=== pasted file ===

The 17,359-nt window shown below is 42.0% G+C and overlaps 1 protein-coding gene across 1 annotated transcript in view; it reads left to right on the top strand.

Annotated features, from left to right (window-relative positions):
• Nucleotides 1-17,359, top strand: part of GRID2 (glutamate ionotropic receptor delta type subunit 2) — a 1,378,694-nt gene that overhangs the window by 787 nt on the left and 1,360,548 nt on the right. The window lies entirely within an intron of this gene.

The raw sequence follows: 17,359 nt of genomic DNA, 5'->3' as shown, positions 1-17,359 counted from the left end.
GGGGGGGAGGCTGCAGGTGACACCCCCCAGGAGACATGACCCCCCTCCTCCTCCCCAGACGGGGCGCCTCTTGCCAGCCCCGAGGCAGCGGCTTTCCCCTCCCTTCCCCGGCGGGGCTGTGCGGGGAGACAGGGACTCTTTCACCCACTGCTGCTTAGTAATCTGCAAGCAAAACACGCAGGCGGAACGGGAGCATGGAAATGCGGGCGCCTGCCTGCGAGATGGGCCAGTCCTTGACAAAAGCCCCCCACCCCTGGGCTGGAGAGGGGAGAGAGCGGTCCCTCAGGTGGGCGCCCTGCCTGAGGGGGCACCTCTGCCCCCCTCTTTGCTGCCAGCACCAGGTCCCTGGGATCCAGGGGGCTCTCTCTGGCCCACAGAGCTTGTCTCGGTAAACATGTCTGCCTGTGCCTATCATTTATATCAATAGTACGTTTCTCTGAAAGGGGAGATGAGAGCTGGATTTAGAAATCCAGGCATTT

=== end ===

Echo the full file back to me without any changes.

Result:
The 17,359-nt window shown below is 42.0% G+C and overlaps 1 protein-coding gene across 1 annotated transcript in view; it reads left to right on the top strand.

Annotated features, from left to right (window-relative positions):
• Nucleotides 1-17,359, top strand: part of GRID2 (glutamate ionotropic receptor delta type subunit 2) — a 1,378,694-nt gene that overhangs the window by 787 nt on the left and 1,360,548 nt on the right. The window lies entirely within an intron of this gene.

The raw sequence follows: 17,359 nt of genomic DNA, 5'->3' as shown, positions 1-17,359 counted from the left end.
GGGGGGGAGGCTGCAGGTGACACCCCCCAGGAGACATGACCCCCCTCCTCCTCCCCAGACGGGGCGCCTCTTGCCAGCCCCGAGGCAGCGGCTTTCCCCTCCCTTCCCCGGCGGGGCTGTGCGGGGAGACAGGGACTCTTTCACCCACTGCTGCTTAGTAATCTGCAAGCAAAACACGCAGGCGGAACGGGAGCATGGAAATGCGGGCGCCTGCCTGCGAGATGGGCCAGTCCTTGACAAAAGCCCCCCACCCCTGGGCTGGAGAGGGGAGAGAGCGGTCCCTCAGGTGGGCGCCCTGCCTGAGGGGGCACCTCTGCCCCCCTCTTTGCTGCCAGCACCAGGTCCCTGGGATCCAGGGGGCTCTCTCTGGCCCACAGAGCTTGTCTCGGTAAACATGTCTGCCTGTGCCTATCATTTATATCAATAGTACGTTTCTCTGAAAGGGGAGATGAGAGCTGGATTTAGAAATCCAGGCATTT